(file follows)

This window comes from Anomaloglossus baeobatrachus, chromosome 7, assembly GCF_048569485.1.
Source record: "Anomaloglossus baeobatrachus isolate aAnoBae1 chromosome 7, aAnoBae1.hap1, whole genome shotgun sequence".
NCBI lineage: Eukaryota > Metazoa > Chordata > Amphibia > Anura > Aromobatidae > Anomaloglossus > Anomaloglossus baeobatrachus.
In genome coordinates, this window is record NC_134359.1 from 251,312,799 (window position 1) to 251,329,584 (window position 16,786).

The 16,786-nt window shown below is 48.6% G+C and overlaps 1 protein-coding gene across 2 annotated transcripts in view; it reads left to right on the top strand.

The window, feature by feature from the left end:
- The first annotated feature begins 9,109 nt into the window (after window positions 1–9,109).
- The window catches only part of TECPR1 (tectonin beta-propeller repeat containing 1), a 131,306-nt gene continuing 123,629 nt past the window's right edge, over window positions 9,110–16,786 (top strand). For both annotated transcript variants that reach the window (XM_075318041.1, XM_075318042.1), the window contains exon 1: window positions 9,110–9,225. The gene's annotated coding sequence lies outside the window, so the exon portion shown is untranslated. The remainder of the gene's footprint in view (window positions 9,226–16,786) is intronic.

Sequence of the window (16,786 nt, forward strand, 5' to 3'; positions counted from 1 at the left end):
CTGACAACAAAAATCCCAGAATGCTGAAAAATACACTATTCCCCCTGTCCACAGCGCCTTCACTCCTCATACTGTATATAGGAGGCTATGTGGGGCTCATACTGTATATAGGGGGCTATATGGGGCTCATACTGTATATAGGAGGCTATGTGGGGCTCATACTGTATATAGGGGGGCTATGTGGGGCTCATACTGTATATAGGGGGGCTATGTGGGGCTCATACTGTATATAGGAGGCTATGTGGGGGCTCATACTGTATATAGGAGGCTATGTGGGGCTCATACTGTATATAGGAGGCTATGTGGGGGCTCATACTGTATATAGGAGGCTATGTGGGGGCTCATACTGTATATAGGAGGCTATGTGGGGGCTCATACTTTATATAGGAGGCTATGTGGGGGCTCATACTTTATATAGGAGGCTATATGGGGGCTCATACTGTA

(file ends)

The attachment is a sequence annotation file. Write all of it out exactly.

This window comes from Anomaloglossus baeobatrachus, chromosome 7, assembly GCF_048569485.1.
Source record: "Anomaloglossus baeobatrachus isolate aAnoBae1 chromosome 7, aAnoBae1.hap1, whole genome shotgun sequence".
NCBI lineage: Eukaryota > Metazoa > Chordata > Amphibia > Anura > Aromobatidae > Anomaloglossus > Anomaloglossus baeobatrachus.
In genome coordinates, this window is record NC_134359.1 from 251,312,799 (window position 1) to 251,329,584 (window position 16,786).

The 16,786-nt window shown below is 48.6% G+C and overlaps 1 protein-coding gene across 2 annotated transcripts in view; it reads left to right on the top strand.

The window, feature by feature from the left end:
- The first annotated feature begins 9,109 nt into the window (after window positions 1–9,109).
- The window catches only part of TECPR1 (tectonin beta-propeller repeat containing 1), a 131,306-nt gene continuing 123,629 nt past the window's right edge, over window positions 9,110–16,786 (top strand). For both annotated transcript variants that reach the window (XM_075318041.1, XM_075318042.1), the window contains exon 1: window positions 9,110–9,225. The gene's annotated coding sequence lies outside the window, so the exon portion shown is untranslated. The remainder of the gene's footprint in view (window positions 9,226–16,786) is intronic.

Sequence of the window (16,786 nt, forward strand, 5' to 3'; positions counted from 1 at the left end):
CTGACAACAAAAATCCCAGAATGCTGAAAAATACACTATTCCCCCTGTCCACAGCGCCTTCACTCCTCATACTGTATATAGGAGGCTATGTGGGGCTCATACTGTATATAGGGGGCTATATGGGGCTCATACTGTATATAGGAGGCTATGTGGGGCTCATACTGTATATAGGGGGGCTATGTGGGGCTCATACTGTATATAGGGGGGCTATGTGGGGCTCATACTGTATATAGGAGGCTATGTGGGGGCTCATACTGTATATAGGAGGCTATGTGGGGCTCATACTGTATATAGGAGGCTATGTGGGGGCTCATACTGTATATAGGAGGCTATGTGGGGGCTCATACTGTATATAGGAGGCTATGTGGGGGCTCATACTTTATATAGGAGGCTATGTGGGGGCTCATACTTTATATAGGAGGCTATATGGGGGCTCATACTGTA